F1 diary GP Mexico 2015

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F1 diary GP Mexico 2015
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K can you rename the feeling? You have just completed a strenuous business trip. With stress from morning to night. And with a lot of bad weather. And then you stand at the airport and realize that you could now just fly to the Caribbean beaches of Cancun. Nobody would notice. Just piss off. But then colleague Schmidt comes around the corner and tells you that Mexico City is also really great. He's been there before, after all. Fifty-twelve years ago. When the world was still in order.

So the little devil on the shoulder is silenced. But even on the way from the airport to the hotel, it quickly becomes clear that one should have listened to the devil. In the chaotic after-work traffic jam in the 20 million metropolis, things are only moving at walking pace. Our driver gives everything. But even secret paths through narrow side streets and wild horns only help to a limited extent. We're stuck.

But the situation only gets really uncomfortable when the chauffeur asks us to wind up the side window. We are currently in a not entirely harmless neighborhood, explains the man behind the wheel, twirling his mustache in a bored way. Outside it is also starting to drizzle. The old Volkswagen's wipers squeak across the windshield. Does this nightmare never end?

Across Mexico for 30 cents

See the world the next day a little friendlier. Colleague Schmidt has printed out a subway map of Mexico City on a DIN A4 page and colored the connection from the hotel to the race track with highlighters. This is how you did it in the analog age. We have to change trains twice. Each line has a different color. 'Two return tickets to ciudad deportiva', Schmiddi demands at the ticket office. Only the next day do we notice that it doesn't matter how far you drive and whether you order the return ticket at the same time. A ticket always costs 5 pesos - just under 30 cents.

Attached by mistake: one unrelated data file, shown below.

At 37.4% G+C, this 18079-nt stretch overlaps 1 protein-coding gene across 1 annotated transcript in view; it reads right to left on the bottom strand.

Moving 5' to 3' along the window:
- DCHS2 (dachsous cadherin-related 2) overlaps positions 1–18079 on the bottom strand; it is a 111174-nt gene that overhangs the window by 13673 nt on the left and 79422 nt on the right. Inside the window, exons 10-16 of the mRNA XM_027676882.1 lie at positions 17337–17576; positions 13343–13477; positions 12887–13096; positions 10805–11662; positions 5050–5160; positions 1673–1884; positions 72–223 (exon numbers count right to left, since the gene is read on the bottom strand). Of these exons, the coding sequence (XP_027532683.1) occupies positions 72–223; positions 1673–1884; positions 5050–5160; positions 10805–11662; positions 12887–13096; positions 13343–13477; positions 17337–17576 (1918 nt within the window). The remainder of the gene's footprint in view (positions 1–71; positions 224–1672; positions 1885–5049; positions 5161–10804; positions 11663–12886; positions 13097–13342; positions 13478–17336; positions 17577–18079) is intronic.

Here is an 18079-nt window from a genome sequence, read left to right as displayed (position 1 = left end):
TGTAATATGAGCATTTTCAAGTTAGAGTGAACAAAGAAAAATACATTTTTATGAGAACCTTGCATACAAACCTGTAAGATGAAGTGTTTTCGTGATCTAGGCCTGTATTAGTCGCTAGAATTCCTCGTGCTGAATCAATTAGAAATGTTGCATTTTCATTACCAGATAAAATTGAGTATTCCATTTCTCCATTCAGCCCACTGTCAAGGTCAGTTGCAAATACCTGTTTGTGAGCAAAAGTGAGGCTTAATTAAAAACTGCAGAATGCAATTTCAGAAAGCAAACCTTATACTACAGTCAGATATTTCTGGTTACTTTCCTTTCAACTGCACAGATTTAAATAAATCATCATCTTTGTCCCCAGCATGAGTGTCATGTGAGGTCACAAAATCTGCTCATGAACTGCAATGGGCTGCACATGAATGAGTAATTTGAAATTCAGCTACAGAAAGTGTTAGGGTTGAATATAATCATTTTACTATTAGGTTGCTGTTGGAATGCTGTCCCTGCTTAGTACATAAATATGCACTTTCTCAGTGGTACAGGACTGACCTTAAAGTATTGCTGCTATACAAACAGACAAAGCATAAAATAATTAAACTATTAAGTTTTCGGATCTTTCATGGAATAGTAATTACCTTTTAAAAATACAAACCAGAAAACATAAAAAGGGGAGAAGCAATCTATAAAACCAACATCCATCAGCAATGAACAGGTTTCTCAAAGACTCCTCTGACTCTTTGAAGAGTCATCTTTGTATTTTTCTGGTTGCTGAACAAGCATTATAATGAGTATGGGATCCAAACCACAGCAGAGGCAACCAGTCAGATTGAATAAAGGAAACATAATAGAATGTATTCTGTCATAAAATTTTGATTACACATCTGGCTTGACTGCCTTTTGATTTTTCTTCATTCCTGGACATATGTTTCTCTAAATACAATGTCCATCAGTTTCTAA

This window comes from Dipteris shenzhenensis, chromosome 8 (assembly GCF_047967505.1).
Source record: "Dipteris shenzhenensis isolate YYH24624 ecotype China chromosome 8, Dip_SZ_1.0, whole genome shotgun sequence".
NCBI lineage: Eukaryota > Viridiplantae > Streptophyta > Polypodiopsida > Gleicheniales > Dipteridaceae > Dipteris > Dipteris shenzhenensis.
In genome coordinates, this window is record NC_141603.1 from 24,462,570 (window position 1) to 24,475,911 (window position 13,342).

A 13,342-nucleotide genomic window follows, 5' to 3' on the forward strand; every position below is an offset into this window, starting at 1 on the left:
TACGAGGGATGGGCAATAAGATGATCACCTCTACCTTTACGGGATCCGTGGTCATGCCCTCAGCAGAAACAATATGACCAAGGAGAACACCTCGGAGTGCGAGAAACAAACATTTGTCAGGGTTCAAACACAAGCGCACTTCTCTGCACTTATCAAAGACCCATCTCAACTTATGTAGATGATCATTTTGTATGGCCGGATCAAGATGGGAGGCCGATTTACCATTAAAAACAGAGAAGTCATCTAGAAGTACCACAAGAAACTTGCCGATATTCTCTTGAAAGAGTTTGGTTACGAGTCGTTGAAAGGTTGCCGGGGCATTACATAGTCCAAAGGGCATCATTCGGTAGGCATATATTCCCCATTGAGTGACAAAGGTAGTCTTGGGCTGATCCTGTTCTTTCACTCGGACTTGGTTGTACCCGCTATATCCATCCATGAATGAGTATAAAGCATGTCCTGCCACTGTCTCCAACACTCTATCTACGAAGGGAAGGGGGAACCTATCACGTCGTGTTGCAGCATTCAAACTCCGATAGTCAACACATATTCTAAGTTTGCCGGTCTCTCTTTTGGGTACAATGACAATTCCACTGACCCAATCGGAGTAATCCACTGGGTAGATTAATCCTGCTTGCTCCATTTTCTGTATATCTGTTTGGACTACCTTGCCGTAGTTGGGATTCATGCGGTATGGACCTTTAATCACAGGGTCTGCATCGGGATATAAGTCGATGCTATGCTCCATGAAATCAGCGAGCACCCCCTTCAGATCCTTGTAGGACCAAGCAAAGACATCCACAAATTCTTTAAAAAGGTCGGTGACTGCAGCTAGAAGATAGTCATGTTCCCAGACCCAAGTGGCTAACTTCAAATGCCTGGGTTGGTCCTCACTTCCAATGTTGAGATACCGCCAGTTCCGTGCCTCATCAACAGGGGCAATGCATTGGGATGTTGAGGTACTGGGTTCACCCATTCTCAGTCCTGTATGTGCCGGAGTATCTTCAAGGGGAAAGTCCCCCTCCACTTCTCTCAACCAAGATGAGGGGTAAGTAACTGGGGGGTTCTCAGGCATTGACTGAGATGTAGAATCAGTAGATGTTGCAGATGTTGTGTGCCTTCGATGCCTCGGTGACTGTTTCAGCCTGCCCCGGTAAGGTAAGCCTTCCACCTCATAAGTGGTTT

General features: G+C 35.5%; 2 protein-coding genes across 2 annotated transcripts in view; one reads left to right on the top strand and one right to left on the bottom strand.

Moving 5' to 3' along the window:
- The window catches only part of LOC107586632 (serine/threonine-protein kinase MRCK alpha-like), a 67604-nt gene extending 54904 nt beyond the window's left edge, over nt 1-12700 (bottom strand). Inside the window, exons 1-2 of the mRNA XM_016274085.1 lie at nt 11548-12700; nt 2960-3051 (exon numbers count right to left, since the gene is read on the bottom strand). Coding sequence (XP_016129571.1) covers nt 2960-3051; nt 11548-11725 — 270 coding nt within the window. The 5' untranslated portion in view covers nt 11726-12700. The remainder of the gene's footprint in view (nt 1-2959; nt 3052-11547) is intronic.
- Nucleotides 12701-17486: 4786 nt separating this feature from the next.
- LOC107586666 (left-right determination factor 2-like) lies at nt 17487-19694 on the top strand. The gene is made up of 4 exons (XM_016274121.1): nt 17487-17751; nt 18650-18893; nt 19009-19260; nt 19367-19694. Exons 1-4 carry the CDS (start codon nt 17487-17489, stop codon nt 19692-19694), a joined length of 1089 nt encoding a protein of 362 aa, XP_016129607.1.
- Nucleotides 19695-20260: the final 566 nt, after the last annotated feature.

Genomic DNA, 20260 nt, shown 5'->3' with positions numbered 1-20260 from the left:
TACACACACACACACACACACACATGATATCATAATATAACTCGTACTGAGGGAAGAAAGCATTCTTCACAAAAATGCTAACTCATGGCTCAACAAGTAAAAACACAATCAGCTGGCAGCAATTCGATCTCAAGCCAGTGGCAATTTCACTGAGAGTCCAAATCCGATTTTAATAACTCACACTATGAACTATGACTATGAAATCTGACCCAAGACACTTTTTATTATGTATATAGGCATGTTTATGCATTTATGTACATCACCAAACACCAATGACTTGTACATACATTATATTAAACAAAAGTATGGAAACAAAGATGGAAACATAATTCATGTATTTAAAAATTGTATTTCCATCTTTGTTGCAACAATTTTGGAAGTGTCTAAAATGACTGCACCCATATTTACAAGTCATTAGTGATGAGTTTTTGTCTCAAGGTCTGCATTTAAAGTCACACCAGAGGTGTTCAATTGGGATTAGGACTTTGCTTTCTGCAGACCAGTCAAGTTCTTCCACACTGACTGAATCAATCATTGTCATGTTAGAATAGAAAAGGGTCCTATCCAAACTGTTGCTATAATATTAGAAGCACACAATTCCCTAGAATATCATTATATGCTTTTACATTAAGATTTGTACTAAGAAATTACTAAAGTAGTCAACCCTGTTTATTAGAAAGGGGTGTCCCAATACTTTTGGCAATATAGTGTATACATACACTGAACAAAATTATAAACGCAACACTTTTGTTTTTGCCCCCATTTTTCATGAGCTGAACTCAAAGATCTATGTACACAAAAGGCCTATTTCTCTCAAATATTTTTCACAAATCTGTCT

It's hot and stuffy in the subway, but not as crowded as in the train on the opposite platform. We drive out of the city center in the morning and back to the hotel in the evening after work. The working native population does it the other way around. That is why our tracks are always much more airy. Our colleagues in the press center think we're crazy with thedangerous subway ride. After all, there is also a shuttle bus. It may be a bit safer, but it takes up to 2 hours to get there on weekdays. It's just 35 minutes by subway.

We arrive at the renovated traditional course and experience our first disappointment. In the press center, architect Hermann Tilke apparently forgot to have windows installed. We know from other tracks that the pit lane cannot be seen. But the fact that you can't even tell whether the sun is shining or it's raining outside is a bit depressing.

Mexico grandstands offer a good overview

But the mood is already on the first tour of the route better again. Especially the steep grandstands are amazing. We climb to the last row to get an overview. The view is awesome. But even from the back row we don't notice anything of the thin mountain air. That is almost a bit disappointing. Just like the weather. When it arrives at the target bend, it starts to rain again. We actually had enough of that in Austin.

In the evenings we explore the area around the hotel. We are housed in the so-called 'Zona Rosa'. There is a lot of hustle and bustle in the streets. Because the 'Dia de los Muertes' is celebrated this weekend, many locals meet us with their skulls on. There are many same-sex couples among the 'dead'. It quickly becomes clear to us that we are quartered in the city's gay and lesbian center. It's all a bit bizarre, but somehow also funny and definitely not boring.